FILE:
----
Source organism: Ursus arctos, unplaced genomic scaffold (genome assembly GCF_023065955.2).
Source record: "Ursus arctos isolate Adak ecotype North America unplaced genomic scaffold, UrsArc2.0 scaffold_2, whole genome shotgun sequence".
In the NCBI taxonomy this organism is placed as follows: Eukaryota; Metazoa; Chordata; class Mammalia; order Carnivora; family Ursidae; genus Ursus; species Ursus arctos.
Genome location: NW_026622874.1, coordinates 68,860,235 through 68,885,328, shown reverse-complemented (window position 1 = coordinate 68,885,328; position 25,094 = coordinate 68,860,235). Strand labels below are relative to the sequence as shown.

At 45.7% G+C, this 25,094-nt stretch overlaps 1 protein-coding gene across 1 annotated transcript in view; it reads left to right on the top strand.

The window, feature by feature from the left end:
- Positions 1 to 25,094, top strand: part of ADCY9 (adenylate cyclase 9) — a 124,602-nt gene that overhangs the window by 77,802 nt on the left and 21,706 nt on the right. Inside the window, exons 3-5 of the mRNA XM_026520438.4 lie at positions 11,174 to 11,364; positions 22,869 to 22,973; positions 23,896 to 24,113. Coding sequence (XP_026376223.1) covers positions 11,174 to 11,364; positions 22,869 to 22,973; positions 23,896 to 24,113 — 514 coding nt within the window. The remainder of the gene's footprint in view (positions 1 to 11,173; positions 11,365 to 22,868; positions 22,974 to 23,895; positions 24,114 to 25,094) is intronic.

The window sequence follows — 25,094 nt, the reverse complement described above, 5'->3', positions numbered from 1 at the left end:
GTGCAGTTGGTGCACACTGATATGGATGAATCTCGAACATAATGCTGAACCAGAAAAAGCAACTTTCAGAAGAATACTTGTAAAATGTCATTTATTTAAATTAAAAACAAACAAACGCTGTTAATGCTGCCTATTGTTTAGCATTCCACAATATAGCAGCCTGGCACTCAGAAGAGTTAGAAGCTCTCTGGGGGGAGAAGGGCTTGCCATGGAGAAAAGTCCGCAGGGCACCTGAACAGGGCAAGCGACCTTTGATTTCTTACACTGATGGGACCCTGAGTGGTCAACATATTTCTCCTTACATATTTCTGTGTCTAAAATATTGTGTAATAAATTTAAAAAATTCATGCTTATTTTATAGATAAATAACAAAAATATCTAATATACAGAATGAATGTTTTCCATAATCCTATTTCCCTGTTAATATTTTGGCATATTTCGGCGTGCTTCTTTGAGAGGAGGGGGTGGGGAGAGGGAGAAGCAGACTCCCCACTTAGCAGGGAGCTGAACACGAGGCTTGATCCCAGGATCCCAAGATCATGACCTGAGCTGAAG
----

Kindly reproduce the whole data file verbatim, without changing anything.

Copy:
Source organism: Ursus arctos, unplaced genomic scaffold (genome assembly GCF_023065955.2).
Source record: "Ursus arctos isolate Adak ecotype North America unplaced genomic scaffold, UrsArc2.0 scaffold_2, whole genome shotgun sequence".
In the NCBI taxonomy this organism is placed as follows: Eukaryota; Metazoa; Chordata; class Mammalia; order Carnivora; family Ursidae; genus Ursus; species Ursus arctos.
Genome location: NW_026622874.1, coordinates 68,860,235 through 68,885,328, shown reverse-complemented (window position 1 = coordinate 68,885,328; position 25,094 = coordinate 68,860,235). Strand labels below are relative to the sequence as shown.

At 45.7% G+C, this 25,094-nt stretch overlaps 1 protein-coding gene across 1 annotated transcript in view; it reads left to right on the top strand.

The window, feature by feature from the left end:
- Positions 1 to 25,094, top strand: part of ADCY9 (adenylate cyclase 9) — a 124,602-nt gene that overhangs the window by 77,802 nt on the left and 21,706 nt on the right. Inside the window, exons 3-5 of the mRNA XM_026520438.4 lie at positions 11,174 to 11,364; positions 22,869 to 22,973; positions 23,896 to 24,113. Coding sequence (XP_026376223.1) covers positions 11,174 to 11,364; positions 22,869 to 22,973; positions 23,896 to 24,113 — 514 coding nt within the window. The remainder of the gene's footprint in view (positions 1 to 11,173; positions 11,365 to 22,868; positions 22,974 to 23,895; positions 24,114 to 25,094) is intronic.

The window sequence follows — 25,094 nt, the reverse complement described above, 5'->3', positions numbered from 1 at the left end:
GTGCAGTTGGTGCACACTGATATGGATGAATCTCGAACATAATGCTGAACCAGAAAAAGCAACTTTCAGAAGAATACTTGTAAAATGTCATTTATTTAAATTAAAAACAAACAAACGCTGTTAATGCTGCCTATTGTTTAGCATTCCACAATATAGCAGCCTGGCACTCAGAAGAGTTAGAAGCTCTCTGGGGGGAGAAGGGCTTGCCATGGAGAAAAGTCCGCAGGGCACCTGAACAGGGCAAGCGACCTTTGATTTCTTACACTGATGGGACCCTGAGTGGTCAACATATTTCTCCTTACATATTTCTGTGTCTAAAATATTGTGTAATAAATTTAAAAAATTCATGCTTATTTTATAGATAAATAACAAAAATATCTAATATACAGAATGAATGTTTTCCATAATCCTATTTCCCTGTTAATATTTTGGCATATTTCGGCGTGCTTCTTTGAGAGGAGGGGGTGGGGAGAGGGAGAAGCAGACTCCCCACTTAGCAGGGAGCTGAACACGAGGCTTGATCCCAGGATCCCAAGATCATGACCTGAGCTGAAG